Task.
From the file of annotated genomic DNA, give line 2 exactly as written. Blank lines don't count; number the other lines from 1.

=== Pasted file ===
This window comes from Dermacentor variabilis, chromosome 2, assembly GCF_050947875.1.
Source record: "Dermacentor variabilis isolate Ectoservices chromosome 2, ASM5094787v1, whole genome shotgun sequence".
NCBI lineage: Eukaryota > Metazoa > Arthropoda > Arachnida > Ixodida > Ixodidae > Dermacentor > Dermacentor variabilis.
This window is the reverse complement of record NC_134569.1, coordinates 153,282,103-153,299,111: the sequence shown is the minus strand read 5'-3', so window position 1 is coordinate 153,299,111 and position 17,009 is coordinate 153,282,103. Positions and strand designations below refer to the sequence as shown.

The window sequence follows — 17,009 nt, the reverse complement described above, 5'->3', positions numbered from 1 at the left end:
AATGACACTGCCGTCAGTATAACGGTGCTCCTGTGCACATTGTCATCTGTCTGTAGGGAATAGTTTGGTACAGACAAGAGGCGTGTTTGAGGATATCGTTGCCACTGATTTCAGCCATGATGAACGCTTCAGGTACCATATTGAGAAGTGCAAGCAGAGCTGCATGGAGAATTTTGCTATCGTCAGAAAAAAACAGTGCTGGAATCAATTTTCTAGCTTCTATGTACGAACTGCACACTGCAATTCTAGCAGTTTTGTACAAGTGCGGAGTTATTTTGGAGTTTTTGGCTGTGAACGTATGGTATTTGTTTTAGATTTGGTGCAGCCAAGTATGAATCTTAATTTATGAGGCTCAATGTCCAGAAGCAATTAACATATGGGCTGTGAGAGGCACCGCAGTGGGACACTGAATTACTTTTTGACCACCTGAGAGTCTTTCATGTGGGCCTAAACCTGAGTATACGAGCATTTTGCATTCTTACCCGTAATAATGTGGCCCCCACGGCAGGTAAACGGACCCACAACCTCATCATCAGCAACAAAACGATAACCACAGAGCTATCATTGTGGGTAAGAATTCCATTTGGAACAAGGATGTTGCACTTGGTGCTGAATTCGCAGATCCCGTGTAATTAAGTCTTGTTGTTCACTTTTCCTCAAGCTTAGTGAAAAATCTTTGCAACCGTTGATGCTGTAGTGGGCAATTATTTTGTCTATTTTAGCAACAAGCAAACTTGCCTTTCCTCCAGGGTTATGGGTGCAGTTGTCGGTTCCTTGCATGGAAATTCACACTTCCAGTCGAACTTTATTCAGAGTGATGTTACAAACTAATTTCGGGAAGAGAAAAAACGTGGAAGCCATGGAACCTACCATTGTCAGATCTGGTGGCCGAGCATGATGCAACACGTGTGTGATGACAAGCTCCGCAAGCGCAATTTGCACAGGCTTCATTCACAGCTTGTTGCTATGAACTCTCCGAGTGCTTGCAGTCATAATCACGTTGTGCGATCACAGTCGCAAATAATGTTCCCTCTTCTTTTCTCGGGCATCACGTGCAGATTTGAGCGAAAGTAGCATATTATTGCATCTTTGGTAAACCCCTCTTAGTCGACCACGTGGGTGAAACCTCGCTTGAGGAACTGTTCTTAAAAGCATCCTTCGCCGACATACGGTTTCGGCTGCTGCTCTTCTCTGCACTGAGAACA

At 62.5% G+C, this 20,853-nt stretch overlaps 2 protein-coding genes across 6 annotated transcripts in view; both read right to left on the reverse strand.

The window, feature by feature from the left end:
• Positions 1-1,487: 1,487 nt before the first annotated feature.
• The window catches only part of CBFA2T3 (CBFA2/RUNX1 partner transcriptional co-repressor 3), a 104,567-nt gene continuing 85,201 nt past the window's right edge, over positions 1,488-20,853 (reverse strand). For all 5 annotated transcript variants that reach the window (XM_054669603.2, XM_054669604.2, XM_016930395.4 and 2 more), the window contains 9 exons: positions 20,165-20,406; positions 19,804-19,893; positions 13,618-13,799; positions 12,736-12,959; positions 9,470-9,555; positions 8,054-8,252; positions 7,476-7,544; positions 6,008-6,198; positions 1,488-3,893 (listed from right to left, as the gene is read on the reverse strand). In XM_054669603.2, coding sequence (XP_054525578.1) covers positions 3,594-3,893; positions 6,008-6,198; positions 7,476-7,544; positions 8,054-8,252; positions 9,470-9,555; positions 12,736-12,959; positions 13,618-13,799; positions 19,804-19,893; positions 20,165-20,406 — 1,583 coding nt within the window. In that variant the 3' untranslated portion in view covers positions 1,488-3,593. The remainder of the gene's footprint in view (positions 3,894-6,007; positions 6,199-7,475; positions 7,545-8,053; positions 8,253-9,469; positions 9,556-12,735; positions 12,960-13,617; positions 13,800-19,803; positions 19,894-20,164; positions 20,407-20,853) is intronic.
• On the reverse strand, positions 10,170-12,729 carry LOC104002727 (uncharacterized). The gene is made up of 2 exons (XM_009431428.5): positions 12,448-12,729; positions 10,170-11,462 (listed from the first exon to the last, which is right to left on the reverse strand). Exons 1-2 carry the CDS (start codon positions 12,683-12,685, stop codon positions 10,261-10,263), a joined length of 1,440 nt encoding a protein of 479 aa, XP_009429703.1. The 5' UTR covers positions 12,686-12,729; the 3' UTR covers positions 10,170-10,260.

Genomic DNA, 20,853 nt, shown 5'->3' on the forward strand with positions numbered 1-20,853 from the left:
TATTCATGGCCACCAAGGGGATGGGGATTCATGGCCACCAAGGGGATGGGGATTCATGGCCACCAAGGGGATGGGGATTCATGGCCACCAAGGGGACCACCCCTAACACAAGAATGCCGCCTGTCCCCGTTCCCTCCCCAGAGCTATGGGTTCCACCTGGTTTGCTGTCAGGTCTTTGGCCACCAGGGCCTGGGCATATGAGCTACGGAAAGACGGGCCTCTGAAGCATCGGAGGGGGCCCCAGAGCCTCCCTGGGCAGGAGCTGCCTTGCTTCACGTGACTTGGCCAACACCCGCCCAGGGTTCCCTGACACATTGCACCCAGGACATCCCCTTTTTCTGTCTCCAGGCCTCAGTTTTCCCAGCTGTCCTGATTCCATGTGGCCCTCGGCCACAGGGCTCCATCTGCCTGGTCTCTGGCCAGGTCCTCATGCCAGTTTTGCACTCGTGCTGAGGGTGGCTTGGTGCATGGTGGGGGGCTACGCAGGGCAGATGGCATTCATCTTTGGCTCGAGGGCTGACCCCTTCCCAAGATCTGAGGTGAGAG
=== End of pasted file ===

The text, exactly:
Source record: "Dermacentor variabilis isolate Ectoservices chromosome 2, ASM5094787v1, whole genome shotgun sequence".